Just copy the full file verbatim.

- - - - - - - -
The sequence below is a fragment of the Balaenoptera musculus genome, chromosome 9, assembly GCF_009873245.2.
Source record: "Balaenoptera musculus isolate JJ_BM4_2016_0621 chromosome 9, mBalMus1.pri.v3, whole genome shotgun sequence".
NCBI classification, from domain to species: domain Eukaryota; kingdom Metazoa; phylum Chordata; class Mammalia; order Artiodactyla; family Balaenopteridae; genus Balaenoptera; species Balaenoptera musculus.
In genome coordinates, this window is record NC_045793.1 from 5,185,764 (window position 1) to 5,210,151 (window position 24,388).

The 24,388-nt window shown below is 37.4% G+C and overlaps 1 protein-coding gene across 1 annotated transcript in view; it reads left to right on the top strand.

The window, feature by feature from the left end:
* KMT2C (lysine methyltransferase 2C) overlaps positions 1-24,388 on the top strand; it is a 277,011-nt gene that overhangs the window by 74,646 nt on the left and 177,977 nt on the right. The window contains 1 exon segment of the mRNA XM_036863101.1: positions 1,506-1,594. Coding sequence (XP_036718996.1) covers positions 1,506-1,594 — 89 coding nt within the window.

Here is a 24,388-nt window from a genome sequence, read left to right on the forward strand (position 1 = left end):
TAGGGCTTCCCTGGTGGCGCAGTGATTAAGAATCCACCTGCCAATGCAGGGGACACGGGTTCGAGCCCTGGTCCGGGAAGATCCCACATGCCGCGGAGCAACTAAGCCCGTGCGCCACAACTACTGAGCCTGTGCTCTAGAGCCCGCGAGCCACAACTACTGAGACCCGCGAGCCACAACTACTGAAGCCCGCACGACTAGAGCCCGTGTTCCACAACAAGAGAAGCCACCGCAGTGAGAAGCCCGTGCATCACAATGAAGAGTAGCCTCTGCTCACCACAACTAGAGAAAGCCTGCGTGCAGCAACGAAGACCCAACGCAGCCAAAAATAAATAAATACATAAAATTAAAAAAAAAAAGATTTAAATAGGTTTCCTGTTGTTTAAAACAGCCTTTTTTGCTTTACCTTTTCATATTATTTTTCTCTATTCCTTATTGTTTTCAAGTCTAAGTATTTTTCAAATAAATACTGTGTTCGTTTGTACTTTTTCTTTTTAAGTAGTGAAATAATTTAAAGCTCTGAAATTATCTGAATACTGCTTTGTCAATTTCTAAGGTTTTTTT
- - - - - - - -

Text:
The sequence below is a fragment of the Balaenoptera musculus genome, chromosome 9, assembly GCF_009873245.2.
Source record: "Balaenoptera musculus isolate JJ_BM4_2016_0621 chromosome 9, mBalMus1.pri.v3, whole genome shotgun sequence".
NCBI classification, from domain to species: domain Eukaryota; kingdom Metazoa; phylum Chordata; class Mammalia; order Artiodactyla; family Balaenopteridae; genus Balaenoptera; species Balaenoptera musculus.
In genome coordinates, this window is record NC_045793.1 from 5,185,764 (window position 1) to 5,210,151 (window position 24,388).

The 24,388-nt window shown below is 37.4% G+C and overlaps 1 protein-coding gene across 1 annotated transcript in view; it reads left to right on the top strand.

The window, feature by feature from the left end:
* KMT2C (lysine methyltransferase 2C) overlaps positions 1-24,388 on the top strand; it is a 277,011-nt gene that overhangs the window by 74,646 nt on the left and 177,977 nt on the right. The window contains 1 exon segment of the mRNA XM_036863101.1: positions 1,506-1,594. Coding sequence (XP_036718996.1) covers positions 1,506-1,594 — 89 coding nt within the window.

Here is a 24,388-nt window from a genome sequence, read left to right on the forward strand (position 1 = left end):
TAGGGCTTCCCTGGTGGCGCAGTGATTAAGAATCCACCTGCCAATGCAGGGGACACGGGTTCGAGCCCTGGTCCGGGAAGATCCCACATGCCGCGGAGCAACTAAGCCCGTGCGCCACAACTACTGAGCCTGTGCTCTAGAGCCCGCGAGCCACAACTACTGAGACCCGCGAGCCACAACTACTGAAGCCCGCACGACTAGAGCCCGTGTTCCACAACAAGAGAAGCCACCGCAGTGAGAAGCCCGTGCATCACAATGAAGAGTAGCCTCTGCTCACCACAACTAGAGAAAGCCTGCGTGCAGCAACGAAGACCCAACGCAGCCAAAAATAAATAAATACATAAAATTAAAAAAAAAAAGATTTAAATAGGTTTCCTGTTGTTTAAAACAGCCTTTTTTGCTTTACCTTTTCATATTATTTTTCTCTATTCCTTATTGTTTTCAAGTCTAAGTATTTTTCAAATAAATACTGTGTTCGTTTGTACTTTTTCTTTTTAAGTAGTGAAATAATTTAAAGCTCTGAAATTATCTGAATACTGCTTTGTCAATTTCTAAGGTTTTTTT